I've talked about D&D vaporware in the past, but, in re-reading Dragon as part of my "The Ads of Dragon" series, I was reminded of two TSR RPGs that were announced and never released. The first is Proton Fire, which was a robot-related sci-fi game originally scheduled to appear sometime in 1985. There was even an article by Mike Breault in the Ares Section of Dragon describing it. I can't say that, then or now, I was particularly aggrieved when I later learned that it wouldn't be coming out. (Actually, it was first re-assigned as a supplement to Star Frontiers and then cancelled outright) The basic premise of the PCs as robots and humans in the employ of "the University" fighting against "the Corporation" in a single star system 100 light years from Earth didn't strike me as particularly compelling. Indeed, Proton Fire -- what an awful name -- struck me as someone's pet project sneaked onto the release schedule amidst the chaos of the Blumes vs. Gygax battle royale.
Another abandoned TSR RPG came a few years later in 1991. I remember seeing the image above in a catalog of upcoming releases. I also remember thinking that it was TSR's hamfisted attempt to cash in on the popularity of the newly-released Vampire: The Masquerade, which, in retrospect, should have alerted me to the fact that TSR was in big trouble. No longer were other companies aping its products; now, it was aping theirs. The other thing that's obvious, looking at the image above, is how hastily put together it was. Not only is the R.I.P. logo spectacularly bad, but two of the three names on the cover are misspelled. Granted, it's a mock-up, so such things are to be expected. Yet, even 20 years later -- it really has been that long -- R.I.P. gives off a halfhearted vibe to me, as if no one involved really believed in the product.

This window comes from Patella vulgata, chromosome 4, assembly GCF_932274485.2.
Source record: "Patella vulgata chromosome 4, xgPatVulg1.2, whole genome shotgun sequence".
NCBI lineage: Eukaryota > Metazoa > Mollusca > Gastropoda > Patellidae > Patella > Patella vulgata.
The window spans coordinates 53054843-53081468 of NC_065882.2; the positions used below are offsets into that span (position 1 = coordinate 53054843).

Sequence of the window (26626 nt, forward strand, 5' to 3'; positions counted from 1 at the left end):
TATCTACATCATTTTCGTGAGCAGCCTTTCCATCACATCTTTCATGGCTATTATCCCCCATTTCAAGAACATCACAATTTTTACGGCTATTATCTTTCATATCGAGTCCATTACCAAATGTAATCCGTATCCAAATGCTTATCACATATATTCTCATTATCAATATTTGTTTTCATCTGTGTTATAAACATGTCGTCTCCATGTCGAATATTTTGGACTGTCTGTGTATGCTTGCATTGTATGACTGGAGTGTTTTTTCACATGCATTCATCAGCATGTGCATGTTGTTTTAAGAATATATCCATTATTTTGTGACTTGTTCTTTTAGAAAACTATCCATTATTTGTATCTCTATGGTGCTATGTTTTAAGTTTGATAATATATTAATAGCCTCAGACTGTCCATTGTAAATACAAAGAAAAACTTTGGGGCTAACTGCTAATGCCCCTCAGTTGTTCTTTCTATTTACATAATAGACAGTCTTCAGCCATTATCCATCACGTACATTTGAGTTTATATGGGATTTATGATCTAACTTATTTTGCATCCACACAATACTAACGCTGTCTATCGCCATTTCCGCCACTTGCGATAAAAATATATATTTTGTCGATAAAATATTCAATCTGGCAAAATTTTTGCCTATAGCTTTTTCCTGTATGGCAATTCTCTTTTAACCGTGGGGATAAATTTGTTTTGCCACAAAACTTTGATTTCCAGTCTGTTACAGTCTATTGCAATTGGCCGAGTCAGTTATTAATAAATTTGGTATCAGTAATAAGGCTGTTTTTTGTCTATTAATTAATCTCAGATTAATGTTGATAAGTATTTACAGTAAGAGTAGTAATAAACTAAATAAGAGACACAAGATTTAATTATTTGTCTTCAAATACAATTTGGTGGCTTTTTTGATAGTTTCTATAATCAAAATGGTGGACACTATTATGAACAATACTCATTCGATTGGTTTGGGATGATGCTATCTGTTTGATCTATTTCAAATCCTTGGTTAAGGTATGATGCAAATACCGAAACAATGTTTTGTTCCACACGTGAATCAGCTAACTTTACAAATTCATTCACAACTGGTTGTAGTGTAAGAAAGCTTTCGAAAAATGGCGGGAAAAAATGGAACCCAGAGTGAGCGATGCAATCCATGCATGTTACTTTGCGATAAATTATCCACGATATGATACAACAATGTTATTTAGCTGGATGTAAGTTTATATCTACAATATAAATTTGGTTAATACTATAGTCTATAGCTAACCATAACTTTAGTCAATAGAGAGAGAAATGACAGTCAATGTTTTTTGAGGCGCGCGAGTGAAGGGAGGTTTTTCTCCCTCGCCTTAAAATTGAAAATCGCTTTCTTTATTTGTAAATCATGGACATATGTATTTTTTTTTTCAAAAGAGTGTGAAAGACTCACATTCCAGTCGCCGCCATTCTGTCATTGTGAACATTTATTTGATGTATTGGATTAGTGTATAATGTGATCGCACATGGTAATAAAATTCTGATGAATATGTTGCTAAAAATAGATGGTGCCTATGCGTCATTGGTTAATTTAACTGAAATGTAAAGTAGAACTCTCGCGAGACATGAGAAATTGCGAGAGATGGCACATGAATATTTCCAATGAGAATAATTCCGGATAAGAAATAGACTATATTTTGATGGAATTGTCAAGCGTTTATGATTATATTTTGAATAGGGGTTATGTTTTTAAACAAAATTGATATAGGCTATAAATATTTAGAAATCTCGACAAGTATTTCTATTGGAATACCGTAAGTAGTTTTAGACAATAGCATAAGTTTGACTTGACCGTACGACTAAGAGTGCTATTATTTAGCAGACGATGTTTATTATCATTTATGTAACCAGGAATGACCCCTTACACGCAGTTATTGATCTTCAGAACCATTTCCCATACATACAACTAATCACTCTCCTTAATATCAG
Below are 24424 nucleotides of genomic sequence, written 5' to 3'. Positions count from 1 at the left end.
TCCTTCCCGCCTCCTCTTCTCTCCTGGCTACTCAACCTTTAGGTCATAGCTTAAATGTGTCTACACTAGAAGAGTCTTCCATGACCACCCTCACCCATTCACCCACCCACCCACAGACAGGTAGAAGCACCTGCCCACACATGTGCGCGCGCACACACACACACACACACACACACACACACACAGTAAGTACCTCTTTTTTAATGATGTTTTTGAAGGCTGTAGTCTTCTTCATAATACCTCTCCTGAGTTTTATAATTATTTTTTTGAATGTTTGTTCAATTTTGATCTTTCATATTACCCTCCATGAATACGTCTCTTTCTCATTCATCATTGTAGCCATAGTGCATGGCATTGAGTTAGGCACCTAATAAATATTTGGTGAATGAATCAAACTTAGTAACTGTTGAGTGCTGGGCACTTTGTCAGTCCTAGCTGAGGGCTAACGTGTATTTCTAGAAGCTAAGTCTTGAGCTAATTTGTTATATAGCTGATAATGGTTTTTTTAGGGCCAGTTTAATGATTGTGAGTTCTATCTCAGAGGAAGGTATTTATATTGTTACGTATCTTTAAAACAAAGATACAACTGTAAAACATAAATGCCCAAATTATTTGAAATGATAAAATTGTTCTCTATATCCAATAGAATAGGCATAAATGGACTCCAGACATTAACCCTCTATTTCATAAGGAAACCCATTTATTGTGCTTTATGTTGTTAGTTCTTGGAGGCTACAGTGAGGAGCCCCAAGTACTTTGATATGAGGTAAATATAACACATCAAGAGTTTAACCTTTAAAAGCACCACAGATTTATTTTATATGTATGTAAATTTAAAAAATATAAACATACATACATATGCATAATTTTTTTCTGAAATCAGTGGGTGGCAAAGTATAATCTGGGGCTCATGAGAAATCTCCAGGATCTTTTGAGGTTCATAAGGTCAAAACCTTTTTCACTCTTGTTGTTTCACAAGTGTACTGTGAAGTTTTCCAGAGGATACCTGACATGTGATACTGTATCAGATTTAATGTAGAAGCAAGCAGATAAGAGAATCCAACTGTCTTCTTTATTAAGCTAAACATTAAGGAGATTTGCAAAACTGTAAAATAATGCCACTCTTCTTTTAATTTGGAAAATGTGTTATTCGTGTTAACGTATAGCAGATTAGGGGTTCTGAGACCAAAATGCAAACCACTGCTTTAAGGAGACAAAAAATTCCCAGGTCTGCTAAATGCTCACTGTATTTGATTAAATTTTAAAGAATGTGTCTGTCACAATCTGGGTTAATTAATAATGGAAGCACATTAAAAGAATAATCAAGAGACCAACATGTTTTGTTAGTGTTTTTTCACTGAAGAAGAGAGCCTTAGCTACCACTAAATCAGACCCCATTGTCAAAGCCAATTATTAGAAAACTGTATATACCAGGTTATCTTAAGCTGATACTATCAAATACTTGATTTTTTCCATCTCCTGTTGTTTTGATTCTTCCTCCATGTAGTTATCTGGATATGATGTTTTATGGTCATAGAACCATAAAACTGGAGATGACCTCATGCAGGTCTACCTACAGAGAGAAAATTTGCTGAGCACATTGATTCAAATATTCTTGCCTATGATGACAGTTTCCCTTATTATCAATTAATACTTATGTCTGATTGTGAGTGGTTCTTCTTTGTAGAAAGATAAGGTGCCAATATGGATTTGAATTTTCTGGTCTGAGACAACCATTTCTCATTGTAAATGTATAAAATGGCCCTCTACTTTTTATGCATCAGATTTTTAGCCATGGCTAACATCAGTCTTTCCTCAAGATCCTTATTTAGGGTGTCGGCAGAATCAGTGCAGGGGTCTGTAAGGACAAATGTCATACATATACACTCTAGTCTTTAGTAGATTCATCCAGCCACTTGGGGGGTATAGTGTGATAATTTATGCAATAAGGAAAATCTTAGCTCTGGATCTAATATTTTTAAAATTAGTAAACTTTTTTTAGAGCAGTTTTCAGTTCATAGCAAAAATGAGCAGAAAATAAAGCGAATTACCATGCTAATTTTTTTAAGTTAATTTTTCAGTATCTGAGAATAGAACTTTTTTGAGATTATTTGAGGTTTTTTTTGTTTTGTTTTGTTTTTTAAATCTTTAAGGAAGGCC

I often wonder what became of the manuscripts for these games, assuming they were ever completed. If they exist in any form, I suppose they're probably the property of Wizards of the Coast now and will never see the light of day. That's too bad, not because I think either Proton Fire or R.I.P. were ever likely to have been good games, but because, like most creative endeavors, games tell stories about the people who created them and about the times in which they were created and I like those stories.